Five steps to success for a Circular Economy in the built environment
The delivery of projects in the built environment is a complex undertaking. As a result, the sector is defined by clear and structured processes to be successful in coordinating design and construction activities while minimizing risk. Clarity and structure are even more pertinent in the context of the Circular Economy, which challenges the deeply engrained, linear ‘Take, Make, Waste’ model that underpins most economic activities.
In this blog, we propose a model to help your organisation or construction project develop and deliver Circular Economy solutions.
1 Engage early to develop a strong brief
To move towards a Circular Economy, we need clients who are open to the idea and are willing to test different approaches. When exploring Circular Economy opportunities, be sure to consider the impacts on the overall project and identify specific co-benefits such as faster delivery, decreased whole-life cost, lower risk, reduced carbon emissions and positive impact on the local community. Establish facts that will encourage the client to commit to exploring opportunities and embedding their commitment in the brief. This will demonstrate industry leadership, develop knowledge and build resilience within the organisation.
2 Set a strategic direction, metrics and targets with the whole team
Commission audits or feasibility studies to identify the potential for retrofit, refurbishment or recovery from demolition.
The industry usually prescribes project requirements to a great level of detail that limit opportunities for evolving and innovating beyond known solutions. Setting more descriptive performance requirements will enable the team to take a more exploratory and flexible approach to delivering the Circular Economy.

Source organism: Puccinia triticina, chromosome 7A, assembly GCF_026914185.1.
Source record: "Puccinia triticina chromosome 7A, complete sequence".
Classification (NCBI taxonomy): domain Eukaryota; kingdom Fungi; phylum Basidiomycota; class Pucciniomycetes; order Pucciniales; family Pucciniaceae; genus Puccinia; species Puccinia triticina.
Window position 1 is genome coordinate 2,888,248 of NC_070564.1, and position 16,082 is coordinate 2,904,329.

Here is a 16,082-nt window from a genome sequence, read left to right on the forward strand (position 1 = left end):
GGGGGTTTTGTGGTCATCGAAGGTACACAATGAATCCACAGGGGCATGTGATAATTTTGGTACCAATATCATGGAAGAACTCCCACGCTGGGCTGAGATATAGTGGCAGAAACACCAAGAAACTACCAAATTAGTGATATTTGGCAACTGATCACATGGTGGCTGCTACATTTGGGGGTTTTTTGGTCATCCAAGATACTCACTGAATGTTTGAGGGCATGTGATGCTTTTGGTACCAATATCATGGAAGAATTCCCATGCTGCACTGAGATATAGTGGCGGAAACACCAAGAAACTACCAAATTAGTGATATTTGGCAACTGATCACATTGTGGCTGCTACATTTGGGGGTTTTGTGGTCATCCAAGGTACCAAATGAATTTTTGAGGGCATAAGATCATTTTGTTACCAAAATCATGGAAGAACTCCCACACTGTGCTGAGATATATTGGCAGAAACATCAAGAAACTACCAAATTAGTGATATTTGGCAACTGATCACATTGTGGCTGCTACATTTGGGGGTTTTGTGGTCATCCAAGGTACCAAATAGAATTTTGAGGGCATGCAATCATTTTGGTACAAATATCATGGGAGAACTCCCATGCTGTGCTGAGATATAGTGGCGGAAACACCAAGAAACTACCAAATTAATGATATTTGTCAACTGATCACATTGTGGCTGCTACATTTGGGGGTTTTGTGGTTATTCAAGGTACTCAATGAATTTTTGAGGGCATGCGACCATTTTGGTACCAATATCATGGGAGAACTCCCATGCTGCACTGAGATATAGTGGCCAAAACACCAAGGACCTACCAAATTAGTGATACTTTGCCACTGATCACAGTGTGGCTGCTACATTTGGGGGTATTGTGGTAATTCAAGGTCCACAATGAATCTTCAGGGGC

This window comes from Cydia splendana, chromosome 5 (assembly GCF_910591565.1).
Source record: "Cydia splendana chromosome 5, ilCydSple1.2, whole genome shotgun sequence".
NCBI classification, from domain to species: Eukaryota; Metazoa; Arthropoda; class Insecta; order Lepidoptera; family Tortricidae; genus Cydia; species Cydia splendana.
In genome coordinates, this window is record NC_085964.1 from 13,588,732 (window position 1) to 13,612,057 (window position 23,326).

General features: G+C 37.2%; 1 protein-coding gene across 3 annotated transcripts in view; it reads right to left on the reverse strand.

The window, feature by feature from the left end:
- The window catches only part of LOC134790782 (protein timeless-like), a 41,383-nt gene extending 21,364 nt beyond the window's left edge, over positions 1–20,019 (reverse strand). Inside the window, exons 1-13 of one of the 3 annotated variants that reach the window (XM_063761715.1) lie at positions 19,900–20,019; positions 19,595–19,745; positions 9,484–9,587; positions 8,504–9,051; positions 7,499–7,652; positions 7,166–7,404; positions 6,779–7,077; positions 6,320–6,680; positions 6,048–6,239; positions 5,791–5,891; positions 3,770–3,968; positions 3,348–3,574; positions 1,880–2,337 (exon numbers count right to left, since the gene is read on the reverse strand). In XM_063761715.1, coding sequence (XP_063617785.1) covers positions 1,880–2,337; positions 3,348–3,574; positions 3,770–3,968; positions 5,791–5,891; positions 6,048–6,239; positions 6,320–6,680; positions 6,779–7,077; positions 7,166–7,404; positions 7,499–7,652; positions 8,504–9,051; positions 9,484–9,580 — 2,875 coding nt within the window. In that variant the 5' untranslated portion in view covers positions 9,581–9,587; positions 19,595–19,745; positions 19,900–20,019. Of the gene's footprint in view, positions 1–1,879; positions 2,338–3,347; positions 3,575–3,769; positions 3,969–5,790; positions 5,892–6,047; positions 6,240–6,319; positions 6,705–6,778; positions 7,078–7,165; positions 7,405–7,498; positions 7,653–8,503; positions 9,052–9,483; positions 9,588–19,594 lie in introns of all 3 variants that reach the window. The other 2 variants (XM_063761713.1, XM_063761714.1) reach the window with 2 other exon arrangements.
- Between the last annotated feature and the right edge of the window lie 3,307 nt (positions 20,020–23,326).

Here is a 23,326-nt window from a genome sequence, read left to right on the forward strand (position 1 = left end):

Where specific targets are developed, these should link to other project ambitions such as low-carbon, low-waste, etc.
3 Reach out to suppliers, contractors, users to identify opportunities
Find a team that can bring the right mindset and capabilities to innovate. It is important to clearly communicate to your potential partners what Circular Economy approaches you want to follow and what the objectives and targets are. Including questions on the Circular Economy in the procurement process is a powerful mechanism to do this.
4 Develop and test the business case
The Circular Economy is a still a new model in many sectors, so it requires innovation and collaboration to make it happen. It will be essential to work in closer partnership, be prepared to use new products and systems and procure in different ways such as leasing, sharing or product-as-service arrangements. Push your team to not settle for mediocrity when testing proposals and developing the business case.
5 Monitor, report and improve throughout the delivery process
Putting Circular Economy principles into practice often goes hand-in-hand with innovation and deeper changes to the status quo. This usually means that organisations and projects move into unchartered territory.
It will be much easier to navigate with a robust mechanism for assessment against pre-defined success criteria. More importantly, this mechanism must be progressive throughout the project rather than a review towards the end. This will enable the organisation to gain early insights of what works and what doesn’t and allow the team to make adjustments. This is a learning process, so the more feedback the better.
Part III of this series will focus on the development of effective Circular Economy policy and working on strategic approaches for local authorities, cities and regions. Please follow #usefulprojects_circular on LinkedIn where you will hear about it first.
Download our Circular Economy Portfolio (3.6MB PDF)